Senator Franken Resignation

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I have felt a sense of optimism from the recent wave of pronouncements against sexual harassment and in support of victims. There has long been a need for a more in-depth, broader conversation of this issue, but I realize this discussion is not forthcoming. While women have universally experienced sexually inappropriate behavior, it is also clear that women are not united in our response to this issue.

I understand the desire of politicians to assume the moral high ground concerning allegations against Senator Franken, but I also understand the practical dilemma of failing to engage in the tough discussion and press for meaningful structural change in our political process and society. It is insufficient to define the issue as one of moral indignation. The circumstance surrounding Senator Franken offered us an opportunity to advance the broader discussion around gender discrimination, sexual violence, and domestic abuse. More fundamentally, it offered us an opportunity to advance the dialogue about the relationship between men and women.

In its original statement of purpose, the National Organization of Women declared their intent to “…take action to bring women into full participation in the mainstream of American Society now, exercising all the privileges and responsibilities thereof, in truly equal partnership with men.” Since then feminism has been undermined - at least perceptually - by an aggressive narrative of a man-hate rebellion. Feminism has become a conflict among women over divergent ideologies, competing with men for positions of power and influence while maintaining traditional social values around childcare, education, healthcare and social organizing. By demanding consequences without meaningful discourse around the relationship of men and women, I fear we have done little but reinforce that division, inviting a backlash that only serves to undermine the value of women’s social contribution.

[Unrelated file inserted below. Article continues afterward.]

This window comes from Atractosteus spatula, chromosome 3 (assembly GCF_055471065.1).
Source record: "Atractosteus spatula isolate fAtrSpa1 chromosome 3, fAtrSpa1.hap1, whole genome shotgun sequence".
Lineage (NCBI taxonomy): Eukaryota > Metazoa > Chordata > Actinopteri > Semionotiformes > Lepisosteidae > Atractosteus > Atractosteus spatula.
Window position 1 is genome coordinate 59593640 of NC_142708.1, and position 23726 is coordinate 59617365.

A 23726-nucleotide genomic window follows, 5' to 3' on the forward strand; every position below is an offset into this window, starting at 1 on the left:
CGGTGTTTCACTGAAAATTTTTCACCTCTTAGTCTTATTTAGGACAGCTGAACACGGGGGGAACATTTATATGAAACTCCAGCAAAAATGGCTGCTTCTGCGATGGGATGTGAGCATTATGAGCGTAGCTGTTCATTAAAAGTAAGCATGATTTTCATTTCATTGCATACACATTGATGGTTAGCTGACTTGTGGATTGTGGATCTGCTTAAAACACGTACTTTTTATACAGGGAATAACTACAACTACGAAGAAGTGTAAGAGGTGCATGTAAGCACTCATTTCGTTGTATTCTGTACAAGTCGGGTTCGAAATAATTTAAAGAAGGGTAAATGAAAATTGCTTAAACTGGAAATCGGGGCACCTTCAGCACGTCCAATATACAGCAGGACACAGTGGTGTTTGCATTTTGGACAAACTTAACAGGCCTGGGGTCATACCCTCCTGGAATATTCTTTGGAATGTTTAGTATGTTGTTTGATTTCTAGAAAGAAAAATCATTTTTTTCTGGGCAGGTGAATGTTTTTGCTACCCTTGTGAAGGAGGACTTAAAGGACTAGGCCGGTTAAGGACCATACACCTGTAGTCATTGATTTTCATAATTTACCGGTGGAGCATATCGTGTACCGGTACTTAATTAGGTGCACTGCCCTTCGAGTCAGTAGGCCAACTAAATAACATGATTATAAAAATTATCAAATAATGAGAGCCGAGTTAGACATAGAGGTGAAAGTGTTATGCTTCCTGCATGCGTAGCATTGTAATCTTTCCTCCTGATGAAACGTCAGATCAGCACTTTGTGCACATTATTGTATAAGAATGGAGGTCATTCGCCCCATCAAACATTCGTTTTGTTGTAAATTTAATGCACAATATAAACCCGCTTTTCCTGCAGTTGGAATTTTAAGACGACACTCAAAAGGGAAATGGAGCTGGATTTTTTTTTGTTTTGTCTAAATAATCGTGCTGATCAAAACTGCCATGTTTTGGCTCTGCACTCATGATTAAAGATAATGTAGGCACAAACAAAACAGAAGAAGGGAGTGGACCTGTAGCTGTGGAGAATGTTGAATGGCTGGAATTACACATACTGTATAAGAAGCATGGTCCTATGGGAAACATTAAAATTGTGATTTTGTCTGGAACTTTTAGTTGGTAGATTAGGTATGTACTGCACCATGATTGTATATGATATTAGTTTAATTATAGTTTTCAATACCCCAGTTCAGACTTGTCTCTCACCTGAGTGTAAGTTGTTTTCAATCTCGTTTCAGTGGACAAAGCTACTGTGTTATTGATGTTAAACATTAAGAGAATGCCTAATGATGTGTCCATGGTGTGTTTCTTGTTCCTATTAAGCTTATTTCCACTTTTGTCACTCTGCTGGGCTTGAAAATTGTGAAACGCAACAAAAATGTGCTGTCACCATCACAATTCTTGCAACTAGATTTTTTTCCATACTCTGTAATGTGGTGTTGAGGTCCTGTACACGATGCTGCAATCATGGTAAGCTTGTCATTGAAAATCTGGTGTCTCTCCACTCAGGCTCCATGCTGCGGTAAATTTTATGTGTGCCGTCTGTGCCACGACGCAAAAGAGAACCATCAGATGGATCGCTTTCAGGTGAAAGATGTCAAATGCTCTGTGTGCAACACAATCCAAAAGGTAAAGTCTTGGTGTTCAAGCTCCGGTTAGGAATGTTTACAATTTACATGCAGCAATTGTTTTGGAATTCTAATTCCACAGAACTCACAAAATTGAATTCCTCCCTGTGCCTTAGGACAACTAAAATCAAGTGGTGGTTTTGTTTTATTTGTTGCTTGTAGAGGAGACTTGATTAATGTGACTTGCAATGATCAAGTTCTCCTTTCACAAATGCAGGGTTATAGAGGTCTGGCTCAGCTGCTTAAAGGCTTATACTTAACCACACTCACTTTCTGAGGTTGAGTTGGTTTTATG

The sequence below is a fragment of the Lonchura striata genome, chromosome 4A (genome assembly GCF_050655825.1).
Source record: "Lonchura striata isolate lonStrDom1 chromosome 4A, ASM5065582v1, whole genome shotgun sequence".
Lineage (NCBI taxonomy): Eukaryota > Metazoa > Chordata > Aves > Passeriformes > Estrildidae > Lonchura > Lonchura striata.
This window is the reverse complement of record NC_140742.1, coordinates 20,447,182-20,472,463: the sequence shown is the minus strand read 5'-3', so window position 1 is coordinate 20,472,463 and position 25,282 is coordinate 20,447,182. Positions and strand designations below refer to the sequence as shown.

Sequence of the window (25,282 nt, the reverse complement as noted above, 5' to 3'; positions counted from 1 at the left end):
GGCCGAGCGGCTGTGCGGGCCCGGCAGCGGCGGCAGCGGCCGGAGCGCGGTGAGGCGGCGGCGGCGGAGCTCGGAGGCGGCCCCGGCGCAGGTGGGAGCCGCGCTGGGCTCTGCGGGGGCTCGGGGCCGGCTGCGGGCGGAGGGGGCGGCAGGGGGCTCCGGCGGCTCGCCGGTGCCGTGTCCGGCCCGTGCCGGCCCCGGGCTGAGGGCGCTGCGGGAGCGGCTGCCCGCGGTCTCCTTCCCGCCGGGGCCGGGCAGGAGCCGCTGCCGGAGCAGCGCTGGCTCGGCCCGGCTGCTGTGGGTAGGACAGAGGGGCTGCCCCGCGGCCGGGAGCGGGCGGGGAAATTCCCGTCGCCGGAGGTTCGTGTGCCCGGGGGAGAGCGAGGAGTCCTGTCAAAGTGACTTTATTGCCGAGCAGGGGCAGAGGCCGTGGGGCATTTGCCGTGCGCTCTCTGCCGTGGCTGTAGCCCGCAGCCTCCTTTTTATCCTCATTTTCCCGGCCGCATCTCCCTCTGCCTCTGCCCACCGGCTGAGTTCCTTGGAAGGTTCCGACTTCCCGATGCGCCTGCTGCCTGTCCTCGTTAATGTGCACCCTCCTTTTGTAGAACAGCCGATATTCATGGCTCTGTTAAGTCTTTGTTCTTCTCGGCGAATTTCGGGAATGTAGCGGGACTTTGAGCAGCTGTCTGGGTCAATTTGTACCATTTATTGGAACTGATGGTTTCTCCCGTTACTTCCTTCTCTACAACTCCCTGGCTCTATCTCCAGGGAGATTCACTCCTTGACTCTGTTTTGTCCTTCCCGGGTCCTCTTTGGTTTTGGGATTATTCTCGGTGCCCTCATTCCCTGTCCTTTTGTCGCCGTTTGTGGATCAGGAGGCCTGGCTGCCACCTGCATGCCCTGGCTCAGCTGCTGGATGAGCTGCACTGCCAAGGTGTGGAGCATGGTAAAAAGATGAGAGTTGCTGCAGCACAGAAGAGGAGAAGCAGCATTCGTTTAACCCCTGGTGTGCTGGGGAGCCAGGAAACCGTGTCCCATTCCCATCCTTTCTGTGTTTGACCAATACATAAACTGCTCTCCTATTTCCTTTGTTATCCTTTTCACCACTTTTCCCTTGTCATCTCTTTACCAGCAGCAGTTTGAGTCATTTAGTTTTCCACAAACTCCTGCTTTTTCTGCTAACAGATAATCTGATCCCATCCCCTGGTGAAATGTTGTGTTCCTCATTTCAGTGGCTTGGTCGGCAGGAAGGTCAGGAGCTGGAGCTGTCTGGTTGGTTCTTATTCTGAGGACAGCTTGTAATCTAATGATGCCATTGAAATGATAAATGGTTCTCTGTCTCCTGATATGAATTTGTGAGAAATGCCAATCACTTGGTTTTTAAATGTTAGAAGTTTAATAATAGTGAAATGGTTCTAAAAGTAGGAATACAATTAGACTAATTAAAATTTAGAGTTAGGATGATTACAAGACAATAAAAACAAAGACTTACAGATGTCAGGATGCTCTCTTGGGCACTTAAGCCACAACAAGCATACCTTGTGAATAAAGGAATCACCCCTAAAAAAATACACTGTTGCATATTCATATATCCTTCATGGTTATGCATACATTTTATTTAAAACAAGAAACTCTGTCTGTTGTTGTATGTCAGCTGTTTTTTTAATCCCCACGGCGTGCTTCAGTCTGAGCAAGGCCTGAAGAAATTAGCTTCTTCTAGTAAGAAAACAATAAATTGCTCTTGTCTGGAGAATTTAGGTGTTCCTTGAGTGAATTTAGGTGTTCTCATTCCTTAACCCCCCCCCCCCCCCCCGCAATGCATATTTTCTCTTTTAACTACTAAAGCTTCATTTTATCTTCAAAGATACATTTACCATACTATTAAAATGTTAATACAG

I am dismayed by Al Franken’s resignation because I believe the ethics investigation would have placed a greater obligation on men to assess their relationship to the broader social narratives of women. I am disappointed that our most influential women leadership, Amy Klobuchar and Betty McCollum, have failed to take any public position on this issue. I do believe the ethics investigation should still continue.


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